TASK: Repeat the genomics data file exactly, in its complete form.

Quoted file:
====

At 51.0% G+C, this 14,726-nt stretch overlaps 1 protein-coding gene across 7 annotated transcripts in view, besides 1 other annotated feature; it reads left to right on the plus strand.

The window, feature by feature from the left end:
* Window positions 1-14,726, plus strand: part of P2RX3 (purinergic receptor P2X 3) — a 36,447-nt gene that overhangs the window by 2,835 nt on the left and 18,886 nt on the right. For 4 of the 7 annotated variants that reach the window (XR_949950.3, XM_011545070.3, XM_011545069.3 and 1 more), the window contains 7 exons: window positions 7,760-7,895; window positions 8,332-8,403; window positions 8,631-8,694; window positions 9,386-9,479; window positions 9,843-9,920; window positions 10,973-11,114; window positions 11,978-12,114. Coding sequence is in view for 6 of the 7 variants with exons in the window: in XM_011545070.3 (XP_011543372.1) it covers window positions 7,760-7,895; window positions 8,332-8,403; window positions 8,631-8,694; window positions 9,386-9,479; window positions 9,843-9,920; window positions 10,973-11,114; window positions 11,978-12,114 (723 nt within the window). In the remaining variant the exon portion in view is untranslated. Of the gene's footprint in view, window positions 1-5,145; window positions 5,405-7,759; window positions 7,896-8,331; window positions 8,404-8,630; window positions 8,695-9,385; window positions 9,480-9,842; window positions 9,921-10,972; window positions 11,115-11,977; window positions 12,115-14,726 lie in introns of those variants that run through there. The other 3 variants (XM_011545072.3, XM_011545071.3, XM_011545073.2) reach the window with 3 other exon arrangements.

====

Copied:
At 51.0% G+C, this 14,726-nt stretch overlaps 1 protein-coding gene across 7 annotated transcripts in view, besides 1 other annotated feature; it reads left to right on the plus strand.

The window, feature by feature from the left end:
* Window positions 1-14,726, plus strand: part of P2RX3 (purinergic receptor P2X 3) — a 36,447-nt gene that overhangs the window by 2,835 nt on the left and 18,886 nt on the right. For 4 of the 7 annotated variants that reach the window (XR_949950.3, XM_011545070.3, XM_011545069.3 and 1 more), the window contains 7 exons: window positions 7,760-7,895; window positions 8,332-8,403; window positions 8,631-8,694; window positions 9,386-9,479; window positions 9,843-9,920; window positions 10,973-11,114; window positions 11,978-12,114. Coding sequence is in view for 6 of the 7 variants with exons in the window: in XM_011545070.3 (XP_011543372.1) it covers window positions 7,760-7,895; window positions 8,332-8,403; window positions 8,631-8,694; window positions 9,386-9,479; window positions 9,843-9,920; window positions 10,973-11,114; window positions 11,978-12,114 (723 nt within the window). In the remaining variant the exon portion in view is untranslated. Of the gene's footprint in view, window positions 1-5,145; window positions 5,405-7,759; window positions 7,896-8,331; window positions 8,404-8,630; window positions 8,695-9,385; window positions 9,480-9,842; window positions 9,921-10,972; window positions 11,115-11,977; window positions 12,115-14,726 lie in introns of those variants that run through there. The other 3 variants (XM_011545072.3, XM_011545071.3, XM_011545073.2) reach the window with 3 other exon arrangements.